Light Rye Bread


I bake medium loaves (1.5 lbs); low sodium; in a Panasonic SD-YD250.  I make comparisons to the source recipe, and annotations:

  • {what I did} vs [the source recipe says]
  • * low sodium; *M low sodium and machine

The salt measurement is a normal low sodium adjustment  – reduce salt and yeast by equal proportions.  The yeast measurement is customized for the Panasonic SD-250;  it may work in a machine with similiar features and cycle but may not work in many other machines.

The Challenge

Processing authentic pumpernickel is outside the capabilities of bread machines. There are retail/craft/home formulas for this style with rye flour, e.g.  King Arthur Classic Pumpernickel baked in an oven. 

Light rye breads are soft  breads made with wheat flour, with rye flour or rye meal for flavour and texture, or light rye flour. There are dark or sour styles (retail/craft/home/bread machine) with wheat flour, rye flour and

  • cocoa or ground coffee for dark colour,
  • vinegar or sour cream for acidity
  • corn meal, oatmeal or sunflower seeds for texture

Also, there are (retail/craft/home) rustic rye and rye sourdough styles.

Bread Lover’s Bread Machine Cookbook has several recipes for Light Rye Breads. 

Rogers Foods mills Dark Rye Flour is available locally, and priced as a staple instead of a luxury good. Rye flour, even “dark” flour tends to make brown rather than black bread. Rogers does not directly publish a volume to mass conversion. The food facts label indicates 1 cup = 120 grams = 4.2 oz.  Food Facts for Dark Rye flours from other mills are consistent.  120 grams is in the range of published values, which is confusing and wide.  Online Conversion’s converter said 1 cup of dark rye flour = 4.5 oz. = 128 g.  Also, Aqua-Calc converter dark rye flour.   The rest of the range:

  • BLBMC; Reinhardt’s Bread Bakers Apprentice – no factor stated
  • The Bakery Network conversion chart – 1 cup “rye flour” = 4 oz. = 113.4
  • Aqua-Calc converter light rye flour (or medium rye flour) – 1 cup = 102 g = 3.6 oz.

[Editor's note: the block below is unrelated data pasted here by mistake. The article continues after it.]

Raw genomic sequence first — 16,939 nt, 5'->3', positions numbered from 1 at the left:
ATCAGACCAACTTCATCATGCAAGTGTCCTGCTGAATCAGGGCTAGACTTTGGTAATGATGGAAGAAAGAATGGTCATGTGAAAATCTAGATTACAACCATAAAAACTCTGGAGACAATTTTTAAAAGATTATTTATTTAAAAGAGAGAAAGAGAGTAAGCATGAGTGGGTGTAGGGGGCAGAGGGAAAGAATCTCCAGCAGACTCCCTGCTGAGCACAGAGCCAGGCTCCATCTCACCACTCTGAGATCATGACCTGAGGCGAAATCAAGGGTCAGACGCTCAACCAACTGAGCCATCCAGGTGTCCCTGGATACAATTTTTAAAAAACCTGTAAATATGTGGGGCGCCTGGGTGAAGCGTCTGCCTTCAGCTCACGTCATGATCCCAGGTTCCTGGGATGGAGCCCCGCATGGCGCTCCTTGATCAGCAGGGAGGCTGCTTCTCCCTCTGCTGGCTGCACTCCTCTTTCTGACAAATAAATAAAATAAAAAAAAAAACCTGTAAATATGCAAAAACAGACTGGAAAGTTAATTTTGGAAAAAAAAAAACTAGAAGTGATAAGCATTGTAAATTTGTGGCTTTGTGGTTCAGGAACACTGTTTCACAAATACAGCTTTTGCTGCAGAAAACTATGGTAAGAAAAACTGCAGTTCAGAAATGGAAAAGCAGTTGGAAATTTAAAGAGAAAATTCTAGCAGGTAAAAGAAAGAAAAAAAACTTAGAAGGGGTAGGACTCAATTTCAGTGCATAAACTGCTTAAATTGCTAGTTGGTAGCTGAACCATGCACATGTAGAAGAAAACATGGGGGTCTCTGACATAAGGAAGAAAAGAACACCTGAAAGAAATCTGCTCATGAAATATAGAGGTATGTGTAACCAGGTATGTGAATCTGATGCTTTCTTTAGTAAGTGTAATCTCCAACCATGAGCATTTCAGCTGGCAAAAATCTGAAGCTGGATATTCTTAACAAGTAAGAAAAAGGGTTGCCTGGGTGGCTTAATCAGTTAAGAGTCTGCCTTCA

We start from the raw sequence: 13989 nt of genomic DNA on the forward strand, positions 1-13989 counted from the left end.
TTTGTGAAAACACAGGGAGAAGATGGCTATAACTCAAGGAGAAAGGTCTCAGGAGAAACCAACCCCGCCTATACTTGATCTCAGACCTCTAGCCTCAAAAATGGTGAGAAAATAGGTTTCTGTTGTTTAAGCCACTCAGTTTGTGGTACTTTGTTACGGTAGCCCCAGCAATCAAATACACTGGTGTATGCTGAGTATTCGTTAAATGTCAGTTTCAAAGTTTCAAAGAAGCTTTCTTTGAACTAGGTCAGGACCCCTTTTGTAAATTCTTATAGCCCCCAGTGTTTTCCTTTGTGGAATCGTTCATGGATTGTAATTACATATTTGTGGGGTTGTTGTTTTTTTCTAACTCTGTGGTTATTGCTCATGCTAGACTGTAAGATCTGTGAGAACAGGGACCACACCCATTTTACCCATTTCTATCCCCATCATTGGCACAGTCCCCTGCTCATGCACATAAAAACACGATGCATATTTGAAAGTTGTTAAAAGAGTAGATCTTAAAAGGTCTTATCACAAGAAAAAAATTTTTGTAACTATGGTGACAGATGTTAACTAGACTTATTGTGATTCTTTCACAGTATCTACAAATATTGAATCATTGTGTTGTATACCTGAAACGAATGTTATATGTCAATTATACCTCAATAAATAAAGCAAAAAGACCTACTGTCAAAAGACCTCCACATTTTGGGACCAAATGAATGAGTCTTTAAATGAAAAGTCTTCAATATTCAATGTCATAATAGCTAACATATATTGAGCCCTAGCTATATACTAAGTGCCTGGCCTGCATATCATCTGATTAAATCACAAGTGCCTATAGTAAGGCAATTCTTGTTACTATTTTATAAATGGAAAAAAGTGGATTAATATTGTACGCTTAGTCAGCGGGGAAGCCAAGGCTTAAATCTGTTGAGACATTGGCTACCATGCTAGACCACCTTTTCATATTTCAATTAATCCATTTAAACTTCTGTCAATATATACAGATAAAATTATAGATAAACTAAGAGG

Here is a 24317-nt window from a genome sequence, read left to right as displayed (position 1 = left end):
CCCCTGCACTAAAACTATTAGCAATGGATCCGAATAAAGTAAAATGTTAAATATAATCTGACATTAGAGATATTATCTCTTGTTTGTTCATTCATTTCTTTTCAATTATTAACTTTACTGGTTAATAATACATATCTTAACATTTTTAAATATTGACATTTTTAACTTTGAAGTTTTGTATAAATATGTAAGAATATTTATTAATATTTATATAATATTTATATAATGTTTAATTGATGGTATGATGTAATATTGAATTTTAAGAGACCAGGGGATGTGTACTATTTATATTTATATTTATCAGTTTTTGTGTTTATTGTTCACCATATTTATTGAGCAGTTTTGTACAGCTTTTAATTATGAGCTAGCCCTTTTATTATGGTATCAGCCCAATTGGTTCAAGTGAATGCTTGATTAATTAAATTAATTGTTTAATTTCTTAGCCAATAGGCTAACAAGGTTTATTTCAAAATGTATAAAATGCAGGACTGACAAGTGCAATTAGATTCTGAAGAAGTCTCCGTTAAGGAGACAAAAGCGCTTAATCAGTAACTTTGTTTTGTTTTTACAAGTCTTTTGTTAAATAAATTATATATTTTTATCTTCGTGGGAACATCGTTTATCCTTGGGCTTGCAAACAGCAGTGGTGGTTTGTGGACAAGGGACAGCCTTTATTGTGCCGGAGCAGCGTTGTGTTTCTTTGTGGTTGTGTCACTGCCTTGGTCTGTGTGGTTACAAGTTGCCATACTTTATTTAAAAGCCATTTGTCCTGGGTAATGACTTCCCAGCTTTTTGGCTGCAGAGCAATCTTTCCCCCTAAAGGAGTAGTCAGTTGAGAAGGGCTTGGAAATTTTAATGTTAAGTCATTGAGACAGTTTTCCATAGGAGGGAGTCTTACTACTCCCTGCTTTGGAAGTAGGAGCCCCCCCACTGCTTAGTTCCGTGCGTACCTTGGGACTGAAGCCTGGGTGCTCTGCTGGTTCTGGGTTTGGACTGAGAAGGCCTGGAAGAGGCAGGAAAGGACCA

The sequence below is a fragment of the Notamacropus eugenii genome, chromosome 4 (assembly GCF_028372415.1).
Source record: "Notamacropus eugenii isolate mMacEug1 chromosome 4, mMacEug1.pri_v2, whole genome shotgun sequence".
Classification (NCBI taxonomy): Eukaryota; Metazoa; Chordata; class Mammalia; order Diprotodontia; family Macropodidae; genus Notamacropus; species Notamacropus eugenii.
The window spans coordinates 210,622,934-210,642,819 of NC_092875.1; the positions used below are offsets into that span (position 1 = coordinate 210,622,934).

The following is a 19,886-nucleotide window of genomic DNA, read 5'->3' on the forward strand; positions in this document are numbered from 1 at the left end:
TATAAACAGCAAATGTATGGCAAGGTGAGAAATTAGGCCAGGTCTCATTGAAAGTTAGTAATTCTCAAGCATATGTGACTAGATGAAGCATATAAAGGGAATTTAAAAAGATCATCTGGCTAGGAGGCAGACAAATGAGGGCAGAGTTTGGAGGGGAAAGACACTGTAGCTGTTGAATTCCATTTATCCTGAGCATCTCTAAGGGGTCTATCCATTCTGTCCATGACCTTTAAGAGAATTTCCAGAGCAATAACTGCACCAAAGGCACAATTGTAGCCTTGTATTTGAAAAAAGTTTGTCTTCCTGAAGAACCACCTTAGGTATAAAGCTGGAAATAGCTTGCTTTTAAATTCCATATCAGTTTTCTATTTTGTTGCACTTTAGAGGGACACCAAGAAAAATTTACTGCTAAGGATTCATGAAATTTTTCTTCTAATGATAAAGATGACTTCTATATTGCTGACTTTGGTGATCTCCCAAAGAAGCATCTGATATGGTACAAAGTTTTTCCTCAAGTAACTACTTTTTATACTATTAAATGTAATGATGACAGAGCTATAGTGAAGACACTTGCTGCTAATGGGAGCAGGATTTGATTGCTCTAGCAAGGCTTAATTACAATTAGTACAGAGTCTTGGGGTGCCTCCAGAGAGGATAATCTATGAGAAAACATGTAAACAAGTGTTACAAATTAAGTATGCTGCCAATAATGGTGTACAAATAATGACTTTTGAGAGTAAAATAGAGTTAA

• The Traditional Oven’s  converter – 1 cup = 102 g. = 3.6 oz.  light rye?
  • King Arthur Flour’s Ingredient Conversion chart – 1 cup = 3.625 oz.  light rye?

Panasonic’s manual asserts rye flour leads to dense bread when used to replace other flour, and warns that mixing rye flour might  overload the motor.   It has less of the proteins that build gluten than wheat flour. Intensive mixing does not enhance rye dough. Without gluten, gas is not trapped – which is why gluten free baking requires alternative to fermenting leavening

A formula with 2 cups of bread flour and from .75 to 1.25 cup of rye flour will be about 70% wheat flour by weight and will form gluten with the intensive mixing used in a bread machine.  This amount of rye flour is manageable; the paddle keeps turning and the dough ball creeps around the pan.  My machine vibrates  but does not appear to strain. The dough is dense and elastic – it holds the ball shape until late in the rise phase but flows and rises.

The BLBMC light rye bread recipes are balanced.  They work in my machine. Adding water or increasing yeast weakens the loaf. These formulas should be measured out precisely.

The BLBMC recipes use caraway, fennel and anise seeds and orange peel or zest for flavour.  These ingredients can be used in varying amounts and combinations. Olive oil can be used to replace other oils. 

BLBMC Scandinavian Light Rye (p. 134)

On {Multigrain} [basic bake] cycle:

  • {261 g. (1.875 cups) Canadian All Purpose} flour [BLBMC bread flour]
  • {135 g. (1.125 cup) dark} rye flour [BLBMC medium rye]
  • 2 tbsp brown sugar